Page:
This class is one of my favourites and will definitely be suitable for online teaching. I have tried a few online classes myself lately and unfortunately not all of them have been terribly satisfactory, ok maybe, but not the best. So I wanted to make sure that the classes I teach online are ones which will work and give everyone who participates an enjoyable time and leave them feeling it was worthwhile.
After the success of the 12 Days of Christmas Block-a-Month class I taught last year I am once again teaming up with the lovely people at Midsomer Quilting to offer this class to individuals. It will be a live one-day class with demos by me along with friendly chat, lots of questions and answers and a few laughs along the way. There are two dates on offer next month - Wednesday 9th September and Sunday 13th September - so not too long to wait either! I'm limiting it to 10 participants per class to make sure that everyone has a chance to talk and ask questions and we can keep it as friendly as possible.
The classes will work like this:
It is important to note that this is not a sew-along class. I will be demonstrating the step-by-step process of creating the sunflower bowl from fabric and stiff interfacing. You will then make the bowl in your own time, either the same day or at some time in the future.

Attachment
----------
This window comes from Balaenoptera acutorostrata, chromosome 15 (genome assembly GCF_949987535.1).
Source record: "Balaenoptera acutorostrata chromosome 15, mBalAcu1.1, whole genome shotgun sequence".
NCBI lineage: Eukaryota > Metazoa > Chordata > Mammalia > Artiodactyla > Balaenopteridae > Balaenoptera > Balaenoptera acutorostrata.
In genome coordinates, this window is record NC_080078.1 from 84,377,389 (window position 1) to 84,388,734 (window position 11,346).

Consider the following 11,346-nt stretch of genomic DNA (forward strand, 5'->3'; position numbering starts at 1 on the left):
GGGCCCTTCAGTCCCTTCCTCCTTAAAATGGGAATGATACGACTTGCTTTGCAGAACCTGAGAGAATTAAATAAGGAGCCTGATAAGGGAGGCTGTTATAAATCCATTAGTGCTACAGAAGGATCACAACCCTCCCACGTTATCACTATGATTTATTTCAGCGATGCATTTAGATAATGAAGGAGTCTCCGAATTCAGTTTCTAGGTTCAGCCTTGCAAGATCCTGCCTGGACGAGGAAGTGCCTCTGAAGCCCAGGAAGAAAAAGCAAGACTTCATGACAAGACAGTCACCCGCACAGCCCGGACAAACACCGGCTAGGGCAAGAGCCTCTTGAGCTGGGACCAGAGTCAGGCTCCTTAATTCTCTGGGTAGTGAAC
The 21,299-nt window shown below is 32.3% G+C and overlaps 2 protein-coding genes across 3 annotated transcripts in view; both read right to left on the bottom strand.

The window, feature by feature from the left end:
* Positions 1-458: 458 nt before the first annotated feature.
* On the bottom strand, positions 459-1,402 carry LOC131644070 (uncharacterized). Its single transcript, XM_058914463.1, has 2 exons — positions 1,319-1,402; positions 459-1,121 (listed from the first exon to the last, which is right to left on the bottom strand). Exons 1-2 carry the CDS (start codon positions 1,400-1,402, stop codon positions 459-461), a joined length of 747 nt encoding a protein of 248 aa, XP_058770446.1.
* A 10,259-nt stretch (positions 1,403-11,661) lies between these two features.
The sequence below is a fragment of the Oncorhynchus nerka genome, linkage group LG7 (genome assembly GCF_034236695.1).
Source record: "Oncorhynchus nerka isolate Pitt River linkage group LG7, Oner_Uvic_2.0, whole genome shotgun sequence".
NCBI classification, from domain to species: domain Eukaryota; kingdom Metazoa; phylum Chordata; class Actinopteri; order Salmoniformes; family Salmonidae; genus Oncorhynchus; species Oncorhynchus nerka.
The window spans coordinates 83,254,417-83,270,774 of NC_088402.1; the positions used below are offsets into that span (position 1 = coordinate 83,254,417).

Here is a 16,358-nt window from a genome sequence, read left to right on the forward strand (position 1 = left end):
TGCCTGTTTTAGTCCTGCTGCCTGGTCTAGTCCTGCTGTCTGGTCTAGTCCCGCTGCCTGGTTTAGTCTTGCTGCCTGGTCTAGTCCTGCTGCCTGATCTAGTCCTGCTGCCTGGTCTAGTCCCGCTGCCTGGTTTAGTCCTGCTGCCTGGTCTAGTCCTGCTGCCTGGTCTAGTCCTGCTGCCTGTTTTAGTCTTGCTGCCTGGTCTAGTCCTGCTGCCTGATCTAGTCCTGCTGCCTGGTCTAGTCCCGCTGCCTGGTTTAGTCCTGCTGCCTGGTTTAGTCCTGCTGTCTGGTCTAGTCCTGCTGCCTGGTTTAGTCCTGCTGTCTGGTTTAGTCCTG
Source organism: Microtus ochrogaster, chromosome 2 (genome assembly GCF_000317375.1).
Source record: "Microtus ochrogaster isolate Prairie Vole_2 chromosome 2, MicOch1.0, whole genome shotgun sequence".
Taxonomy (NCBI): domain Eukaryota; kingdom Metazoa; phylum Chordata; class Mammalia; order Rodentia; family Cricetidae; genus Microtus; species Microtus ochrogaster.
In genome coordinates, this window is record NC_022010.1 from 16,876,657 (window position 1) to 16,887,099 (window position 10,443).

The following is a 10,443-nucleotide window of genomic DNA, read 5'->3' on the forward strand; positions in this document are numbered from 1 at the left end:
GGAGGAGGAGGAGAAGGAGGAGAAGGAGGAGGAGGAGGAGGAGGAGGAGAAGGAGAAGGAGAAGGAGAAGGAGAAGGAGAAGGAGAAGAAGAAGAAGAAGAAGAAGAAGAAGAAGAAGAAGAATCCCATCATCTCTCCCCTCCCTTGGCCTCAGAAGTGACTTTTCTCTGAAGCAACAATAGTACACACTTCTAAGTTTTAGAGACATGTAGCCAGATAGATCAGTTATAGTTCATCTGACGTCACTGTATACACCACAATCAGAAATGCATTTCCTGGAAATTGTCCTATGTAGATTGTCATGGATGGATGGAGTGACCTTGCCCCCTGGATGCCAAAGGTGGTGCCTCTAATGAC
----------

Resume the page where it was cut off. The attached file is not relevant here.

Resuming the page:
The class will be taught using the Zoom platform and will be recorded. All participants will receive a copy of the recordings as soon as possible after the demos, (hopefully there will only be a 20 minute or so delay to allow for uploading) which you can watch as many times as you wish. (But please note, after two weeks the recordings will expire on the server.)
The class will be broken into 3 sessions, all on the same day, so nobody gets square eyes. There will be 2 sessions in the morning (with a built in tea break) and 1 at the end of the day, to give everyone a chance to review what they have done. It will also be an opportunity to share (if you wish) and to ask any more questions, swap ideas and maybe even set up a closed Facebook /Whatsapp group.
On the date you choose you will join the Zoom class (starting at 10am) and watch me demonstrating live. You will be able to interact with me and other participants, asking questions as I work. It will be a fun and relaxed class, not quite like being in the same room as everyone else, but the next best virus-free thing!
The only thing I ask of you is that you know how to join the Zoom class (you click on a link in an email I send you) and to be able to mute and un-mute yourself. Its pretty straightforward.
More details of how the day will run can be found in a booklet I have drawn up which you can view by clicking on the black button below.